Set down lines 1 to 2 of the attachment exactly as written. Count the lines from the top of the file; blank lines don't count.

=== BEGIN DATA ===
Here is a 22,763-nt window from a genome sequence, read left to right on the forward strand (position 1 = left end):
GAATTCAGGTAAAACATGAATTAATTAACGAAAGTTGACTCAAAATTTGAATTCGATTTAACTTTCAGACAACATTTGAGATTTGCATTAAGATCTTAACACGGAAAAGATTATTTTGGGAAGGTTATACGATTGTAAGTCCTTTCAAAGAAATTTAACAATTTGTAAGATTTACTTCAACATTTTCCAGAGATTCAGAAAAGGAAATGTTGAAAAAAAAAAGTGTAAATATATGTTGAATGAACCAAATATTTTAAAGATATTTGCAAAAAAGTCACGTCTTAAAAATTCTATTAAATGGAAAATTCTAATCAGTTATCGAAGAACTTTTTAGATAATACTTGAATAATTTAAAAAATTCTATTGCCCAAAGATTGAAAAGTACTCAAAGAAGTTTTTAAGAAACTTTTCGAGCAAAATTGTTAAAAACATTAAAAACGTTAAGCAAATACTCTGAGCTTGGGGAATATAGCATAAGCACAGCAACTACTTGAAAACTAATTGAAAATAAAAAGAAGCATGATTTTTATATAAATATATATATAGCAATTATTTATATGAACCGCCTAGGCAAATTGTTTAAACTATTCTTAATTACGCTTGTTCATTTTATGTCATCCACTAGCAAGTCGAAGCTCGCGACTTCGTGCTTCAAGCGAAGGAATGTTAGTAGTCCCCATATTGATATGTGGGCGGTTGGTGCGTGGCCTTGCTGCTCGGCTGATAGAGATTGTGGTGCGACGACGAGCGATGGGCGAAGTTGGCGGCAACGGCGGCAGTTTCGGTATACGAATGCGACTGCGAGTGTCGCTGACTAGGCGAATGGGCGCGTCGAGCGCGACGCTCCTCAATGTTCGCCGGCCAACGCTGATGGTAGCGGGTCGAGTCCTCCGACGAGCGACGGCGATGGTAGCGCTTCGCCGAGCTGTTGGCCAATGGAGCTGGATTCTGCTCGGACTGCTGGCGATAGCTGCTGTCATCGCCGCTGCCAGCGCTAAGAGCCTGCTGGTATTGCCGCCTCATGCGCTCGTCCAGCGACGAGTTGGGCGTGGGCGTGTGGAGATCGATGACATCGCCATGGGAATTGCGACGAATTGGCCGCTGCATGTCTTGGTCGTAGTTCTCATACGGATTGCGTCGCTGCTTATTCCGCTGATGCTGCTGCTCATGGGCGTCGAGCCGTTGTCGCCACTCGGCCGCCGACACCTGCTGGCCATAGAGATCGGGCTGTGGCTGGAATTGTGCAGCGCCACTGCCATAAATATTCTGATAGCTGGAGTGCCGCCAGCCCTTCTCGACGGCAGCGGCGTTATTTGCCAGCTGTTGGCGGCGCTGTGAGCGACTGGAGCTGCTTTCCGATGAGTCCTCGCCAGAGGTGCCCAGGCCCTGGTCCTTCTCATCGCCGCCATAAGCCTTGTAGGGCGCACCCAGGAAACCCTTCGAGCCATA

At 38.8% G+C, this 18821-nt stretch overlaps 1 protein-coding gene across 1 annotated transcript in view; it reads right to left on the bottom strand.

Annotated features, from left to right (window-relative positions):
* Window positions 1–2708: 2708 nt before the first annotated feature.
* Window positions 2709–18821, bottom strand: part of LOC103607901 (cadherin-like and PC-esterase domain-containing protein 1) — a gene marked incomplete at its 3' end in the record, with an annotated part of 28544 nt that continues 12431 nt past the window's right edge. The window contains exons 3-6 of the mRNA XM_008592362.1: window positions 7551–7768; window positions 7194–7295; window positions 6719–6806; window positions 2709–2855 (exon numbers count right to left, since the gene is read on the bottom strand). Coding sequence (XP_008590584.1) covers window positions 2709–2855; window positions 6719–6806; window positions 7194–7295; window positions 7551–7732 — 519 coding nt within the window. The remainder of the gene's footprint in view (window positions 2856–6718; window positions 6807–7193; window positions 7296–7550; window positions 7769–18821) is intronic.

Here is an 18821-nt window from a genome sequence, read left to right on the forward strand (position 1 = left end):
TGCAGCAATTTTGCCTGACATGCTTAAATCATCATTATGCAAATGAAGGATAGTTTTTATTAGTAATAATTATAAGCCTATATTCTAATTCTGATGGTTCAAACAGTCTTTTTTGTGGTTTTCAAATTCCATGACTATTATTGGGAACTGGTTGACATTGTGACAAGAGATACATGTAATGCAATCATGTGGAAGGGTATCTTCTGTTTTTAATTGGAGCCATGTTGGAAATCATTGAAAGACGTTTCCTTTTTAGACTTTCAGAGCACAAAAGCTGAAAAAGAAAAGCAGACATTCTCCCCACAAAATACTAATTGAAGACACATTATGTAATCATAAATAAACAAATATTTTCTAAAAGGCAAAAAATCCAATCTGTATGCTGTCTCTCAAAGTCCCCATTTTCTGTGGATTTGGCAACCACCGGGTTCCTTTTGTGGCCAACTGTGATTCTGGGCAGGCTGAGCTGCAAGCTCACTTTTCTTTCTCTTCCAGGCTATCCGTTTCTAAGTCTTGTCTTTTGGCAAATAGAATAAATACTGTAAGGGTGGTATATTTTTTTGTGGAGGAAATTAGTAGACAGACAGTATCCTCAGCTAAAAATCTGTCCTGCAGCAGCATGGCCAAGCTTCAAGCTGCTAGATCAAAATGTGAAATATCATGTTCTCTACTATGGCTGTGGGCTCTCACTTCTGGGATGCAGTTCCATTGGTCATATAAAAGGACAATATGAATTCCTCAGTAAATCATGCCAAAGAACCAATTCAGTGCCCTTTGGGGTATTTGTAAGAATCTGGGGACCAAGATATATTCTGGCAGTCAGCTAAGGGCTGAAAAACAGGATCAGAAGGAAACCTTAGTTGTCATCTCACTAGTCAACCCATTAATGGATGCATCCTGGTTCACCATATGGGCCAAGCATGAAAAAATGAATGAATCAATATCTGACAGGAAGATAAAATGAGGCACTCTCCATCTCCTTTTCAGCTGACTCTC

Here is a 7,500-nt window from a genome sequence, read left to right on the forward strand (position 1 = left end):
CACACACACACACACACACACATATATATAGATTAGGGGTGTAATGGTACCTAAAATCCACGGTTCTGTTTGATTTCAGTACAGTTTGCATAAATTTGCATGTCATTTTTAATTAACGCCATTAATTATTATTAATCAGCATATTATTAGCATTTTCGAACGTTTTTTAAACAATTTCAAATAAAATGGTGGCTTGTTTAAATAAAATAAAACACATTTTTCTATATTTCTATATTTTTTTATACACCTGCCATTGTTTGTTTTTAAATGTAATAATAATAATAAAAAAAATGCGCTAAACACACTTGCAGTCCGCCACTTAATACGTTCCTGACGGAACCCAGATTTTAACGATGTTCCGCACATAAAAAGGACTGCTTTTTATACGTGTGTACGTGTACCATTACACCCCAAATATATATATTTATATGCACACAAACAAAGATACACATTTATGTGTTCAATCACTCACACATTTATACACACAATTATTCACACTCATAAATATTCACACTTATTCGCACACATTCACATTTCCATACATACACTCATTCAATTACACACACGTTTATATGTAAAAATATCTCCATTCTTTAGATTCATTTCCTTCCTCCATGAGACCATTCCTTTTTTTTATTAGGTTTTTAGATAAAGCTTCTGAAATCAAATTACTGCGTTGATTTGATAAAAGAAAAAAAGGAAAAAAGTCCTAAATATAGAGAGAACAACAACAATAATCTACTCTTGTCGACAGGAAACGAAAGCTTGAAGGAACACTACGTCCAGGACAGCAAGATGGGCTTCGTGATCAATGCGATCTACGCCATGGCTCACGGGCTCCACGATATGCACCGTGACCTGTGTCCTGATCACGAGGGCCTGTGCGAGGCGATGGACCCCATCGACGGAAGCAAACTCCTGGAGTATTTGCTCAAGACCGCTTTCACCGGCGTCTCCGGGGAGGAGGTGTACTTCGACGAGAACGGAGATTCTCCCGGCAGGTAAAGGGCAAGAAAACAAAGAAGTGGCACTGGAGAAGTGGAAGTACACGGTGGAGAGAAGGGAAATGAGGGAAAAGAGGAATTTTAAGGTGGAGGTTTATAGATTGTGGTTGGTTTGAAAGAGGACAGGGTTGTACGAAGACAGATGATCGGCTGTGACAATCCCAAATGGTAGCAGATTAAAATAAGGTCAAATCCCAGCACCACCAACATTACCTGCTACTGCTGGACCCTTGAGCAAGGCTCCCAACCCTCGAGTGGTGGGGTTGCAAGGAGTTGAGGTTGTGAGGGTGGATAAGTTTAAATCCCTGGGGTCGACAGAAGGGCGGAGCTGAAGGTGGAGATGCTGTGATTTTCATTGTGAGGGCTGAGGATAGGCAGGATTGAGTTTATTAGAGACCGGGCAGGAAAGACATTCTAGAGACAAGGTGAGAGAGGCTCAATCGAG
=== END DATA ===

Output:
Here is a 22,763-nt window from a genome sequence, read left to right on the forward strand (position 1 = left end):
GAATTCAGGTAAAACATGAATTAATTAACGAAAGTTGACTCAAAATTTGAATTCGATTTAACTTTCAGACAACATTTGAGATTTGCATTAAGATCTTAACACGGAAAAGATTATTTTGGGAAGGTTATACGATTGTAAGTCCTTTCAAAGAAATTTAACAATTTGTAAGATTTACTTCAACATTTTCCAGAGATTCAGAAAAGGAAATGTTGAAAAAAAAAAGTGTAAATATATGTTGAATGAACCAAATATTTTAAAGATATTTGCAAAAAAGTCACGTCTTAAAAATTCTATTAAATGGAAAATTCTAATCAGTTATCGAAGAACTTTTTAGATAATACTTGAATAATTTAAAAAATTCTATTGCCCAAAGATTGAAAAGTACTCAAAGAAGTTTTTAAGAAACTTTTCGAGCAAAATTGTTAAAAACATTAAAAACGTTAAGCAAATACTCTGAGCTTGGGGAATATAGCATAAGCACAGCAACTACTTGAAAACTAATTGAAAATAAAAAGAAGCATGATTTTTATATAAATATATATATAGCAATTATTTATATGAACCGCCTAGGCAAATTGTTTAAACTATTCTTAATTACGCTTGTTCATTTTATGTCATCCACTAGCAAGTCGAAGCTCGCGACTTCGTGCTTCAAGCGAAGGAATGTTAGTAGTCCCCATATTGATATGTGGGCGGTTGGTGCGTGGCCTTGCTGCTCGGCTGATAGAGATTGTGGTGCGACGACGAGCGATGGGCGAAGTTGGCGGCAACGGCGGCAGTTTCGGTATACGAATGCGACTGCGAGTGTCGCTGACTAGGCGAATGGGCGCGTCGAGCGCGACGCTCCTCAATGTTCGCCGGCCAACGCTGATGGTAGCGGGTCGAGTCCTCCGACGAGCGACGGCGATGGTAGCGCTTCGCCGAGCTGTTGGCCAATGGAGCTGGATTCTGCTCGGACTGCTGGCGATAGCTGCTGTCATCGCCGCTGCCAGCGCTAAGAGCCTGCTGGTATTGCCGCCTCATGCGCTCGTCCAGCGACGAGTTGGGCGTGGGCGTGTGGAGATCGATGACATCGCCATGGGAATTGCGACGAATTGGCCGCTGCATGTCTTGGTCGTAGTTCTCATACGGATTGCGTCGCTGCTTATTCCGCTGATGCTGCTGCTCATGGGCGTCGAGCCGTTGTCGCCACTCGGCCGCCGACACCTGCTGGCCATAGAGATCGGGCTGTGGCTGGAATTGTGCAGCGCCACTGCCATAAATATTCTGATAGCTGGAGTGCCGCCAGCCCTTCTCGACGGCAGCGGCGTTATTTGCCAGCTGTTGGCGGCGCTGTGAGCGACTGGAGCTGCTTTCCGATGAGTCCTCGCCAGAGGTGCCCAGGCCCTGGTCCTTCTCATCGCCGCCATAAGCCTTGTAGGGCGCACCCAGGAAACCCTTCGAGCCATA